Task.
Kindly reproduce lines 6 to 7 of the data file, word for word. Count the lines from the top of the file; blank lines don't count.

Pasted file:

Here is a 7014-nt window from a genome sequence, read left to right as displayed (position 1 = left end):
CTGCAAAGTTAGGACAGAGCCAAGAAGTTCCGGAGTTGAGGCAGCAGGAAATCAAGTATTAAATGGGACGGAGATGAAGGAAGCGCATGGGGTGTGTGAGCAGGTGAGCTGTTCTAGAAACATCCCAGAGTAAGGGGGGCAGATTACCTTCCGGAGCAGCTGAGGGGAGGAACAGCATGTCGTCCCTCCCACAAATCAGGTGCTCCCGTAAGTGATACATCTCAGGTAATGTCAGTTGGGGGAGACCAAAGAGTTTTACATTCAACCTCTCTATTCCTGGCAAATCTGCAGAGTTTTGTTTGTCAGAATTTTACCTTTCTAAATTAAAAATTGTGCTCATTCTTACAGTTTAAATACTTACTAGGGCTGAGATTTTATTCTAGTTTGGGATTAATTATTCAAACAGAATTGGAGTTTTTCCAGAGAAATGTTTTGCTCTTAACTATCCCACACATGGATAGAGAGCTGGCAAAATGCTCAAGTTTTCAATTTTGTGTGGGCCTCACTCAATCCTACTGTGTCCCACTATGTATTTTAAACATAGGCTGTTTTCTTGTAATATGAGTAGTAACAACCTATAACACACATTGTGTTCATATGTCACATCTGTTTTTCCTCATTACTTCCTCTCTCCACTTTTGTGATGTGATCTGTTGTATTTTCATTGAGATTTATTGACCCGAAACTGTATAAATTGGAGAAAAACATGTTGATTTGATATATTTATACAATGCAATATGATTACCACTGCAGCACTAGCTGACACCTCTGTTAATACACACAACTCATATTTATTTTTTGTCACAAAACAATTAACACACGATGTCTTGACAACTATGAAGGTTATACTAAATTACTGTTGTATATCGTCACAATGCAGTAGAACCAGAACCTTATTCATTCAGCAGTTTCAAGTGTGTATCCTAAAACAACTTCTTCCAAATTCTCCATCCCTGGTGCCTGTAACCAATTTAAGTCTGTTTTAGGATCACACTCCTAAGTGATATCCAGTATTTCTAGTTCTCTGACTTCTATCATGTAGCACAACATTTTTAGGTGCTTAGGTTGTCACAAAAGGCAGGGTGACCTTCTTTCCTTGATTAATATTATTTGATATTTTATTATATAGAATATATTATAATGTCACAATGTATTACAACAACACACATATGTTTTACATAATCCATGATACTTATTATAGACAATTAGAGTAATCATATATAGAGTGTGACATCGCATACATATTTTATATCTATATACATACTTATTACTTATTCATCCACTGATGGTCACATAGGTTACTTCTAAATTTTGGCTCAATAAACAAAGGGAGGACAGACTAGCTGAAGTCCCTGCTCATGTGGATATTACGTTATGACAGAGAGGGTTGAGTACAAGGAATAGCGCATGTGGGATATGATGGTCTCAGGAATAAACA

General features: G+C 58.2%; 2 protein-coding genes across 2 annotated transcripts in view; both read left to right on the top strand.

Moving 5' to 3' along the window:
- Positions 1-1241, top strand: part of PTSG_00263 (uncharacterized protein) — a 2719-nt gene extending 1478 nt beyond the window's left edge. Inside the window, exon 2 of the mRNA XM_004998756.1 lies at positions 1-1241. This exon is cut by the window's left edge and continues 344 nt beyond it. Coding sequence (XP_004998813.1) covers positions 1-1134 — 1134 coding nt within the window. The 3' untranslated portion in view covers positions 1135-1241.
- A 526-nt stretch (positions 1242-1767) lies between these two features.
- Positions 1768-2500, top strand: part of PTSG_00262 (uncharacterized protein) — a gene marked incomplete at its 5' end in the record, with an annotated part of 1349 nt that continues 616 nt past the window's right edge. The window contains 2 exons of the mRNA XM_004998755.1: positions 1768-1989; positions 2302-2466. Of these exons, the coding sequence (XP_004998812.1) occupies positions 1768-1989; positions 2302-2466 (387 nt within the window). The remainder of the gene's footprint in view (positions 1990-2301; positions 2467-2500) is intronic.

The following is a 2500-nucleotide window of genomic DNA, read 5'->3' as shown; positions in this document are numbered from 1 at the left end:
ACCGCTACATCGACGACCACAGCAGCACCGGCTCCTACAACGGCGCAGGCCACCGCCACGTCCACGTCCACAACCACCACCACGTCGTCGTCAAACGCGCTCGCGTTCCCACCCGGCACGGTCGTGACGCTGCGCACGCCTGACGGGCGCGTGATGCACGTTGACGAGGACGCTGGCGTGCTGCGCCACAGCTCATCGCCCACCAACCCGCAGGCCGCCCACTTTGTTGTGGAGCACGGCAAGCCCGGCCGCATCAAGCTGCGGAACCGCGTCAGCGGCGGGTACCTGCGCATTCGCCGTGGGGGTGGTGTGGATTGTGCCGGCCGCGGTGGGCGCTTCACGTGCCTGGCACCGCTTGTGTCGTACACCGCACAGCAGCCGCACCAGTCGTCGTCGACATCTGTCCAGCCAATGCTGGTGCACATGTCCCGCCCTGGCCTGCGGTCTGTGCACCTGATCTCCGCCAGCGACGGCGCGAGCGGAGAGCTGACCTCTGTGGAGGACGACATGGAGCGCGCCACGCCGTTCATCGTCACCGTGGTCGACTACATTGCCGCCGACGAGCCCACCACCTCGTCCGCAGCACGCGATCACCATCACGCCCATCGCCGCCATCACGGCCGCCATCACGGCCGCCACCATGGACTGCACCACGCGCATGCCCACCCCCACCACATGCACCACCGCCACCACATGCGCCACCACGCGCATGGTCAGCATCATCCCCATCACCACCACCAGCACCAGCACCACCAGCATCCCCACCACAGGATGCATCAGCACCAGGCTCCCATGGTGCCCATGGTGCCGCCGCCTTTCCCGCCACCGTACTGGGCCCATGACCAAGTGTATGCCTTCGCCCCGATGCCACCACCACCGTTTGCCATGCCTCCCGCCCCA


- A 526-nt stretch (positions 1242-1767) lies between these two features.
- Positions 1768-2500, top strand: part of PTSG_00262 (uncharacterized protein) — a gene marked incomplete at its 5' end in the record, with an annotated part of 1349 nt that continues 616 nt past the window's right edge. The window contains 2 exons of the mRNA XM_004998755.1: positions 1768-1989; positions 2302-2466. Of these exons, the coding sequence (XP_004998812.1) occupies positions 1768-1989; positions 2302-2466 (387 nt within the window). The remainder of the gene's footprint in view (positions 1990-2301; positions 2467-2500) is intronic.